Commodity Blog

Commodity news, technical and fundamental analysis, market data on precious metals, energies, industrial metals, and soft commodities


Soybeans Add to Losses Despite US Shipments to China

August 15, 2018 at 15:28 by Andrew Moran

Soybean futures are adding to their losses midweek, despite US shipments of the commodity entering China. Investors are also paying attention to reports that Brazil’s soybean production may be threatened, a bearish industry report, and analysis that the US government’s soybean aid will depend on personal production.

November soybean futures tumbled $0.0475, or 0.54%, to $8.75 per bushel at 15:00 GMT on Wednesday on the Chicago Board of Trade (CBoT). Although soybean futures have climbed 2% over the last month, prices have slumped 4% in recent days, adding to their year-to-date losses of 11%.

For the first time since the tariffs went into effect, a US cargo of soybeans entered China. According to Reuters, the US shipment was stationed on China’s coast and will now be slapped with immense import duties. Another cargo, Star Jennifer, which has been anchored off the nation’s coast since the end of July, is expected to enter China soon.

Soybean is the biggest US agricultural export to China with an estimated value of $12.7 billion. Because of the trade disputes between the world’s two largest economies, it has been expected that Beijing will turn to Brazil for soybean, as well as increasing domestic output.

The Latin American country has boosted supplies, but farmers will face a new challenge after a judge moved to prohibit glyphosate, a critical weed to burn down herbicide, until additional toxicology studies are completed. In addition to the glyphosate ban, soybean farmers are having troubles with the nation’s crumbling infrastructure.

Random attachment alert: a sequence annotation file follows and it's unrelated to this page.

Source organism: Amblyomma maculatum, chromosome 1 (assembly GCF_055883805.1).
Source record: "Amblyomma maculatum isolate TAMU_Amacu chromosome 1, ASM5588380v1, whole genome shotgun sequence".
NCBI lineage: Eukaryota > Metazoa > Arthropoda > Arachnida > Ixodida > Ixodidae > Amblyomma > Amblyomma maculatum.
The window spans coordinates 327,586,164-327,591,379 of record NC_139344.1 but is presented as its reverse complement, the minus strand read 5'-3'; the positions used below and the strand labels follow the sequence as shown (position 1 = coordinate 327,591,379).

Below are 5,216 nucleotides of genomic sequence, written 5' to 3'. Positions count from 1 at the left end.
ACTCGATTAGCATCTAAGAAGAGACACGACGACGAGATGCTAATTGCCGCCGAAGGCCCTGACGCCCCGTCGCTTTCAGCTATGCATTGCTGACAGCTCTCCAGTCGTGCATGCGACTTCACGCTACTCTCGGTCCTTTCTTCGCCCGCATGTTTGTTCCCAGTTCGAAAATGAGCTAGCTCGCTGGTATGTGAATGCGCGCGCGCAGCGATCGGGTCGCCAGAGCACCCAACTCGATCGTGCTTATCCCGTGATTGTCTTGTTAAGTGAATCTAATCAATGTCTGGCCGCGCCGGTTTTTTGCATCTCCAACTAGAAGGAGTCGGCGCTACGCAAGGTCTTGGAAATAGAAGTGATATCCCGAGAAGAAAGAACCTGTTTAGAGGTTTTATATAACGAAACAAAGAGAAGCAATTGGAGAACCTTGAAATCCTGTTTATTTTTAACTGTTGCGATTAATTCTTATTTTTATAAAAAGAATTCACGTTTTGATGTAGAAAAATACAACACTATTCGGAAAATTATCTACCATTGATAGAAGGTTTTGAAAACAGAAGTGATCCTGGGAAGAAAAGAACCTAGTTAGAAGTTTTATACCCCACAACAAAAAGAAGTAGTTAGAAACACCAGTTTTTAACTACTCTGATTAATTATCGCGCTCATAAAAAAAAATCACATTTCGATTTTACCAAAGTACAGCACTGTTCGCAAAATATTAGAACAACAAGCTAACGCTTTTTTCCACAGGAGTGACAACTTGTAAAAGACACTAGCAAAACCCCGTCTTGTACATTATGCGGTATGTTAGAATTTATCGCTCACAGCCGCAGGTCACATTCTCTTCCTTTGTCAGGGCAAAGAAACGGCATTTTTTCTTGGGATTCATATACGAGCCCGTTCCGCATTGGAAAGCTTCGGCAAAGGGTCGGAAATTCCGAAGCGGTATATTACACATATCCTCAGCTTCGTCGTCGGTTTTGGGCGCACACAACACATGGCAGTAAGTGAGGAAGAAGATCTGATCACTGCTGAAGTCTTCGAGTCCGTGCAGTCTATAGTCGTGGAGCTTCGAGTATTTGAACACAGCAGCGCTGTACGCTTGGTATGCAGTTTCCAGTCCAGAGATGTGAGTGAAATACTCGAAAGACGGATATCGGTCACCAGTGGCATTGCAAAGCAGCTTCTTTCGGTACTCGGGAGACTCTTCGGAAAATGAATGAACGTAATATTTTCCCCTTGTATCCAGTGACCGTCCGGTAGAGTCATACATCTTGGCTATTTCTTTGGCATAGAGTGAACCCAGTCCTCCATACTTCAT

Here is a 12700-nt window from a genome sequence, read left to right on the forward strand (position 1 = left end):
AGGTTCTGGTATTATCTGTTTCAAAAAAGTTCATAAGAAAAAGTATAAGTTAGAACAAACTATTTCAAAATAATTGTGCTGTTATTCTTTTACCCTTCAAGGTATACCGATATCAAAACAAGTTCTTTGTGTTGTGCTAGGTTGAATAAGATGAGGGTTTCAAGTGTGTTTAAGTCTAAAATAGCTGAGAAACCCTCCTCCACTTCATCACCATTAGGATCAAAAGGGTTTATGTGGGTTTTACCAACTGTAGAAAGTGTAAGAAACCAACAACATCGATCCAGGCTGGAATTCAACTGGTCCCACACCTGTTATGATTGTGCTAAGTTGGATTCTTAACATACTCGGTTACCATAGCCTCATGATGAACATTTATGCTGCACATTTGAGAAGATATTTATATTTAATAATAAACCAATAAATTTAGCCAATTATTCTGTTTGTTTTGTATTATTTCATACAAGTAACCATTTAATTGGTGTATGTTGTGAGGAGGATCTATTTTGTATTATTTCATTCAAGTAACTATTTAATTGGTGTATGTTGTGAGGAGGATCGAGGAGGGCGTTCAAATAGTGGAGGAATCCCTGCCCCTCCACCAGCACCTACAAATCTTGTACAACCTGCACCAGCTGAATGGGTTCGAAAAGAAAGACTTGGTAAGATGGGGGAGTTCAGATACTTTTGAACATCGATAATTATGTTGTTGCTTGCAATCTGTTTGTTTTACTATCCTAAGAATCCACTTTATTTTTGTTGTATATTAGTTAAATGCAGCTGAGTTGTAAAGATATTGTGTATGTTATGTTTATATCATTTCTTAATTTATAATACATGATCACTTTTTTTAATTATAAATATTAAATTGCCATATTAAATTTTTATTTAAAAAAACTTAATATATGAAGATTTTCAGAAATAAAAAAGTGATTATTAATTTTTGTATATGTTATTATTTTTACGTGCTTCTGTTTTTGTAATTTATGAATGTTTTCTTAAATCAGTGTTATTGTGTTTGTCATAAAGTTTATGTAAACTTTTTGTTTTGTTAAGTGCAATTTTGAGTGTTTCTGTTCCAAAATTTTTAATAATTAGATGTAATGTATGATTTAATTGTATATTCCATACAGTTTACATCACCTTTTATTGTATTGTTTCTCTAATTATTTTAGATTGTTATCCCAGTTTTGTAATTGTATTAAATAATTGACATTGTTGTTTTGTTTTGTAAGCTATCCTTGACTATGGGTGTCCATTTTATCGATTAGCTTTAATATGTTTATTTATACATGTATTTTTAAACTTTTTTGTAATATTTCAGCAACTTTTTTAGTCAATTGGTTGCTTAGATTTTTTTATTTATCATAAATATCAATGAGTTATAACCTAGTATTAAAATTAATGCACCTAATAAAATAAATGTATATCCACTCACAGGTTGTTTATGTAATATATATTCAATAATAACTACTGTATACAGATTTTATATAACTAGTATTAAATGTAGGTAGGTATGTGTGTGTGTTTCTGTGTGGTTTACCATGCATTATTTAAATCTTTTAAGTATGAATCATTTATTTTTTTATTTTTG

This comes as the US Department of Agriculture (USDA) issued a new World Agriculture Supply and Demand (WASDE) report that appears to be quite bearish for the US agriculture market. The WASDE reports that soybean inventories are forecast to be a record five billion bushels, 5% more than last month, and average prices will be $8.90, down 35 cents from July. The overall outlook is higher output levels, stockpiles, exports, and crush.

Market Analyst Alan Brugler with Brugler Marketing and Management said in the report:

All the weekly changes are accountable by the USDA reports on Friday. USDA is showing a record US soybean production up more than 200 million bushels. That bumped the ending stocks forecast to a really bearish 785 million bushels and of course the bean market didn’t take it very well.

Meanwhile, economists are attempting to calculate the US government’s proposal to bailout US farmers with a $12 billion aid package. Right now, it is difficult for economists to determine how much money farmers will receive, but it is believed that individual production, not a county average yield, will be the main factor.

In other agricultural commodities, December corn futures dipped $0.0175, or 0.46%, to $3.747 a pound. September wheat futures slipped $0.12, or 2.22%, to $5.297 a bushel. September orange juice futures tacked on $0.05, or 0.32%, to $1.562 per pound.

If you have any questions and comments on the commodities today, use the form below to reply.

Leave a Reply